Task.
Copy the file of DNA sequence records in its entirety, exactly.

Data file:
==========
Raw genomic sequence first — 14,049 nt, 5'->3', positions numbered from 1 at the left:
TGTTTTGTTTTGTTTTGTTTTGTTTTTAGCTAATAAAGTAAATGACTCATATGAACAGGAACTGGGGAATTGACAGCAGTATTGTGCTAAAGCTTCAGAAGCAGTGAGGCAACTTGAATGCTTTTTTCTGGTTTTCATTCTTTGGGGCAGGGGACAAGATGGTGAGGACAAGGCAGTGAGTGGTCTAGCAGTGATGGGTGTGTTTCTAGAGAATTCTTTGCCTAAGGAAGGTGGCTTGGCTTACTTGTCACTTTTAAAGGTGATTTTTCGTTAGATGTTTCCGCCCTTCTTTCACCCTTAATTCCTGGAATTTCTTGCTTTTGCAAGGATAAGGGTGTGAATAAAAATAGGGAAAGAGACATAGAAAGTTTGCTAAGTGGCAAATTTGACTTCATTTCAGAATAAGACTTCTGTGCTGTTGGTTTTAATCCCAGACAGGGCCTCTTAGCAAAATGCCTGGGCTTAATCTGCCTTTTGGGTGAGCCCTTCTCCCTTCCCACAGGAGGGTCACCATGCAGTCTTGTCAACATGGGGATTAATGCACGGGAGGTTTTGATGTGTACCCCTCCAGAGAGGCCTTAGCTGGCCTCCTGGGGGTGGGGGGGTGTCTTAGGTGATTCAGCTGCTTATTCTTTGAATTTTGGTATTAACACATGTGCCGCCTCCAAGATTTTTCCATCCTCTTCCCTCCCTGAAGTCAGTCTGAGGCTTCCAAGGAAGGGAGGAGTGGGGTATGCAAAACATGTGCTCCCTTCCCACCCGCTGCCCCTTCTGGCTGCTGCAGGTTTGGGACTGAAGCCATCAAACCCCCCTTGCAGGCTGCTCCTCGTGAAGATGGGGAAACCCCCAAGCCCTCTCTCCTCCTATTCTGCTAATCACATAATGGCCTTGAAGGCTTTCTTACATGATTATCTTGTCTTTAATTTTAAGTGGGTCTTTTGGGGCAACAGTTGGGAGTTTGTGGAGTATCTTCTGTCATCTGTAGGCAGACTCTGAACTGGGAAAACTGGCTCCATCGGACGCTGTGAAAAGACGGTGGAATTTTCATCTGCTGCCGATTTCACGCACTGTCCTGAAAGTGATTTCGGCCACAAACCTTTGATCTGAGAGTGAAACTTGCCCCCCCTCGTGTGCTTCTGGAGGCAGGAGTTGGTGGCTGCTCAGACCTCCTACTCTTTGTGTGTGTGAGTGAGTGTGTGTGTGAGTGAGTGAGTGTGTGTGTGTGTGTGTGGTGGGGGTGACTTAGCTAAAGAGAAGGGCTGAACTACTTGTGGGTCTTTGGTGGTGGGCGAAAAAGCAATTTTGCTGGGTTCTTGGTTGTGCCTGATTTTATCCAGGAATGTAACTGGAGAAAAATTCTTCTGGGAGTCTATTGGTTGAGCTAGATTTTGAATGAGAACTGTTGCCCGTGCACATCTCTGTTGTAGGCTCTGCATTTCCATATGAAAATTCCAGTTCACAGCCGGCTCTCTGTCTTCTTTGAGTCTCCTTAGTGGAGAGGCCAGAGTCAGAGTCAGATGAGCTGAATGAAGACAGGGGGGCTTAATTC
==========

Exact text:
Raw genomic sequence first — 14,049 nt, 5'->3', positions numbered from 1 at the left:
TGTTTTGTTTTGTTTTGTTTTGTTTTTAGCTAATAAAGTAAATGACTCATATGAACAGGAACTGGGGAATTGACAGCAGTATTGTGCTAAAGCTTCAGAAGCAGTGAGGCAACTTGAATGCTTTTTTCTGGTTTTCATTCTTTGGGGCAGGGGACAAGATGGTGAGGACAAGGCAGTGAGTGGTCTAGCAGTGATGGGTGTGTTTCTAGAGAATTCTTTGCCTAAGGAAGGTGGCTTGGCTTACTTGTCACTTTTAAAGGTGATTTTTCGTTAGATGTTTCCGCCCTTCTTTCACCCTTAATTCCTGGAATTTCTTGCTTTTGCAAGGATAAGGGTGTGAATAAAAATAGGGAAAGAGACATAGAAAGTTTGCTAAGTGGCAAATTTGACTTCATTTCAGAATAAGACTTCTGTGCTGTTGGTTTTAATCCCAGACAGGGCCTCTTAGCAAAATGCCTGGGCTTAATCTGCCTTTTGGGTGAGCCCTTCTCCCTTCCCACAGGAGGGTCACCATGCAGTCTTGTCAACATGGGGATTAATGCACGGGAGGTTTTGATGTGTACCCCTCCAGAGAGGCCTTAGCTGGCCTCCTGGGGGTGGGGGGGTGTCTTAGGTGATTCAGCTGCTTATTCTTTGAATTTTGGTATTAACACATGTGCCGCCTCCAAGATTTTTCCATCCTCTTCCCTCCCTGAAGTCAGTCTGAGGCTTCCAAGGAAGGGAGGAGTGGGGTATGCAAAACATGTGCTCCCTTCCCACCCGCTGCCCCTTCTGGCTGCTGCAGGTTTGGGACTGAAGCCATCAAACCCCCCTTGCAGGCTGCTCCTCGTGAAGATGGGGAAACCCCCAAGCCCTCTCTCCTCCTATTCTGCTAATCACATAATGGCCTTGAAGGCTTTCTTACATGATTATCTTGTCTTTAATTTTAAGTGGGTCTTTTGGGGCAACAGTTGGGAGTTTGTGGAGTATCTTCTGTCATCTGTAGGCAGACTCTGAACTGGGAAAACTGGCTCCATCGGACGCTGTGAAAAGACGGTGGAATTTTCATCTGCTGCCGATTTCACGCACTGTCCTGAAAGTGATTTCGGCCACAAACCTTTGATCTGAGAGTGAAACTTGCCCCCCCTCGTGTGCTTCTGGAGGCAGGAGTTGGTGGCTGCTCAGACCTCCTACTCTTTGTGTGTGTGAGTGAGTGTGTGTGTGAGTGAGTGAGTGTGTGTGTGTGTGTGTGGTGGGGGTGACTTAGCTAAAGAGAAGGGCTGAACTACTTGTGGGTCTTTGGTGGTGGGCGAAAAAGCAATTTTGCTGGGTTCTTGGTTGTGCCTGATTTTATCCAGGAATGTAACTGGAGAAAAATTCTTCTGGGAGTCTATTGGTTGAGCTAGATTTTGAATGAGAACTGTTGCCCGTGCACATCTCTGTTGTAGGCTCTGCATTTCCATATGAAAATTCCAGTTCACAGCCGGCTCTCTGTCTTCTTTGAGTCTCCTTAGTGGAGAGGCCAGAGTCAGAGTCAGATGAGCTGAATGAAGACAGGGGGGCTTAATTC